No. 459 Squadron RAAF


No. 459 Squadron RAAF
Members of 459 Squadron RAAF with one of the squadron's Martin Baltimore aircraft in the Western Desert of Libya, 1944
Members of 459 Squadron RAAF with one of the squadron's Martin Baltimore aircraft in the Western Desert of Libya, 1944
Active10 February 1942 – 10 April 1945
Disbanded10 April 1945
AllegianceUnited Kingdom
BranchRoyal Australian Air Force
RoleMaritime patrol
Part ofNo. 21 Group, RAF Middle East Command[1]
Motto(s)Death to the invaders[2]
Battle honours[3]South-East Europe, 1942–1945
Egypt and Libya, 1940–1943
El Alamein
Mediterranean, 1940–1943
Squadron badge heraldryA Scorpion (unofficial)[2]
Squadron codesGK (1942–1943)[4]
BP (1943–1945?)[5][3]
Aircraft flown
BomberLockheed Ventura
Martin Baltimore
PatrolLockheed Hudson
Bristol Blenheim

No. 459 Squadron RAAF was a Royal Australian Air Force squadron that operated during World War II. It was formed in early 1942 and served as a maritime patrol and bomber unit in the Mediterranean theatre until early 1945, operating mainly Lockheed Hudson aircraft. In early 1945, the squadron was transferred to the United Kingdom with the intention of being transferred to RAF Coastal Command and converting to Vickers Wellington bombers; however, due to a series of delays the conversion was not completed and the squadron was disbanded in April 1945.


Raised as an Article XV squadron under the terms of the Empire Air Training Scheme, No. 459 Squadron was established at Burg-el-Arab, Egypt, on 10 February 1942 and allocated to the Royal Australian Air Force. Under the temporary command of Squadron Leader Phillip Howson, the squadron was assigned to No. 201 Group RAF, which formed part of Middle East Command, and was tasked with performing the maritime reconnaissance role.[3] Although the squadron initially possessed only six aircraft – two Lockheed Hudsons and four Bristol Blenheims – its first operations came four days after it was formed, when two Hudsons conducted a reconnaissance mission during which an unsuccessful attack was made on a German or Italian submarine.[6] In April, Wing Commander Keith Hennock assumed command of the unit and the following month the squadron had received its full complement of Hudsons and had ceased operating the Blenheims, which had been on loan from No. 203 Squadron RAF.[3]

Throughout the remainder of 1942 and into early 1943, the squadron operated against German shipping in the Mediterranean, focusing mainly upon interdicting German sea lines of communication that were being used to resupply forces in North Africa. Throughout June, July and August, the Hudsons destroyed a large number of German landing craft. German losses were so heavy that the vessels were withdrawn from the area, although the Australian squadron had suffered heavy losses in achieving this. The squadron's headquarters moved several times during, with several moves between bases in Egypt, before the squadron was moved to Libya, taking up station at Gambut airfield in December 1942, where it would remain until April 1944. Additionally, detachments of the squadron were also to various places in Aden, Cyprus and Palestine,[3] from where further missions were launched, including one that resulted in the sinking of a destroyer in September 1942. The squadron's first success over a U-boat came in June 1943, when German submarine U-97 was sunk by a No. 459 Squadron Hudson.[6]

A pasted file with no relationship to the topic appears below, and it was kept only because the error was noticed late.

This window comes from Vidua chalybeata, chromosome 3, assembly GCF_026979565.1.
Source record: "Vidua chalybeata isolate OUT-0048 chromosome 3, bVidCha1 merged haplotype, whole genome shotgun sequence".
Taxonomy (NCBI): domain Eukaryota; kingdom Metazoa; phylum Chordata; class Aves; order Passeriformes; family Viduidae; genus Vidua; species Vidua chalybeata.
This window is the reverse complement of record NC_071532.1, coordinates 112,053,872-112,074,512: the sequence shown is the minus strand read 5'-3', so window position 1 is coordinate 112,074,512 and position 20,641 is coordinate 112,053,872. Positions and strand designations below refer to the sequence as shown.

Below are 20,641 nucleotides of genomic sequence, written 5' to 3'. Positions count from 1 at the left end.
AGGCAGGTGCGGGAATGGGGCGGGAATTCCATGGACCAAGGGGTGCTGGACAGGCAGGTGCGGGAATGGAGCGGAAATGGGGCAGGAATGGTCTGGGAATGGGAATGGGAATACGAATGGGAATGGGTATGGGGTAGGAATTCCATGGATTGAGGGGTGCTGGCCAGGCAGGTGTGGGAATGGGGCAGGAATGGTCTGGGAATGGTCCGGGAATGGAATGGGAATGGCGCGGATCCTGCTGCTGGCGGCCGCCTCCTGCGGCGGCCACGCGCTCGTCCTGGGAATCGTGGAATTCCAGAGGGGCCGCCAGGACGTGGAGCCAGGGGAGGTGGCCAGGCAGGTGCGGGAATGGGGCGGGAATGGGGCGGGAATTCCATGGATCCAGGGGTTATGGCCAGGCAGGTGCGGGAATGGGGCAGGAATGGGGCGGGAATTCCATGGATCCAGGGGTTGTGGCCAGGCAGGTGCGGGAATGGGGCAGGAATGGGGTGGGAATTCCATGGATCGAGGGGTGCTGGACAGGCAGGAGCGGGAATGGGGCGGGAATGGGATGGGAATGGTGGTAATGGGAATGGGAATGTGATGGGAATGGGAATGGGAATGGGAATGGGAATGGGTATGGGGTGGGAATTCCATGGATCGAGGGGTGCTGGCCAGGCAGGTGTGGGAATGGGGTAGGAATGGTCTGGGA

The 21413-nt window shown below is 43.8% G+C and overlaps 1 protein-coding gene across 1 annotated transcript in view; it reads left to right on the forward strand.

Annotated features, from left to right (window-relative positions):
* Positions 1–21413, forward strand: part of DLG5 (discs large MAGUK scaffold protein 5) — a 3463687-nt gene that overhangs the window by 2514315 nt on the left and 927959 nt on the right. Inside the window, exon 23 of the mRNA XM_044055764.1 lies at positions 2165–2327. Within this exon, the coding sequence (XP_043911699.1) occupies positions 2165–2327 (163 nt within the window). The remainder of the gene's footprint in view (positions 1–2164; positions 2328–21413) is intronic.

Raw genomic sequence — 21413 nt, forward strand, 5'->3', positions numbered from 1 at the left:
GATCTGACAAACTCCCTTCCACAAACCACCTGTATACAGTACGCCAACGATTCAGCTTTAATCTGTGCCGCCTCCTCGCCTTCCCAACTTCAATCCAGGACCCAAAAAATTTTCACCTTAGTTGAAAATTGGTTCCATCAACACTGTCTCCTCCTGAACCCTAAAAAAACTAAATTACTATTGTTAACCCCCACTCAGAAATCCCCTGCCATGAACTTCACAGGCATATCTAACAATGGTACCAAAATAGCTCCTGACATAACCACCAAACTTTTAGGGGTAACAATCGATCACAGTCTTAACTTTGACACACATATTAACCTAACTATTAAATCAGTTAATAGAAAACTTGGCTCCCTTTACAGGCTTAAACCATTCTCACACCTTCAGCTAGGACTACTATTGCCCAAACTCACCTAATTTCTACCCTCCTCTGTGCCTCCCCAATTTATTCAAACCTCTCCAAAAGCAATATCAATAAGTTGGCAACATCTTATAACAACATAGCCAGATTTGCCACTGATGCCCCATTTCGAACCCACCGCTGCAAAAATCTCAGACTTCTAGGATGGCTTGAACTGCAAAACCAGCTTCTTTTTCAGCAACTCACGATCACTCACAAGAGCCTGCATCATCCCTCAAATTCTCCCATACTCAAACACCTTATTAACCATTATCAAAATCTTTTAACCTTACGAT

In September 1943, the squadron was re-roled temporally as a level bomber unit, widening its field of operations to Crete and mainland Greece, launching several day and night operations.[6] The squadron was equipped with Lockheed Venturas in February – March 1944, and although several operations were undertaken around the Greek Islands, the type was not considered successful and in July 1944, No. 459 Squadron was re-equipped with Martin Baltimore aircraft.[3] Prior to the conversion, the squadron had moved its headquarters to Palestine in April 1944;[3] it remained there until August 1944, when No. 459 was transferred back to Berka, in Libya.[7][8][9]

No. 459 Squadron continued operating around the Greek Islands until late February 1945, when it was posted to the United Kingdom as part of a plan to transfer the squadron to Coastal Command and convert to Vickers Wellingtons. After transiting through Egypt, the move was completed by ship, and at the same time, many of the squadron's experienced aircrew were either transferred to other squadrons, or were repatriated back to Australia for rest or demobilisation. In the United Kingdom, the squadron established itself at RAF Chivenor, in Devon, but shortly after its arrival, as a result of the earlier delays, on 10 April 1945 the squadron was disbanded, having not flown its Wellingtons operationally.[6] A total of 53 Australian personnel were killed during the war.[3]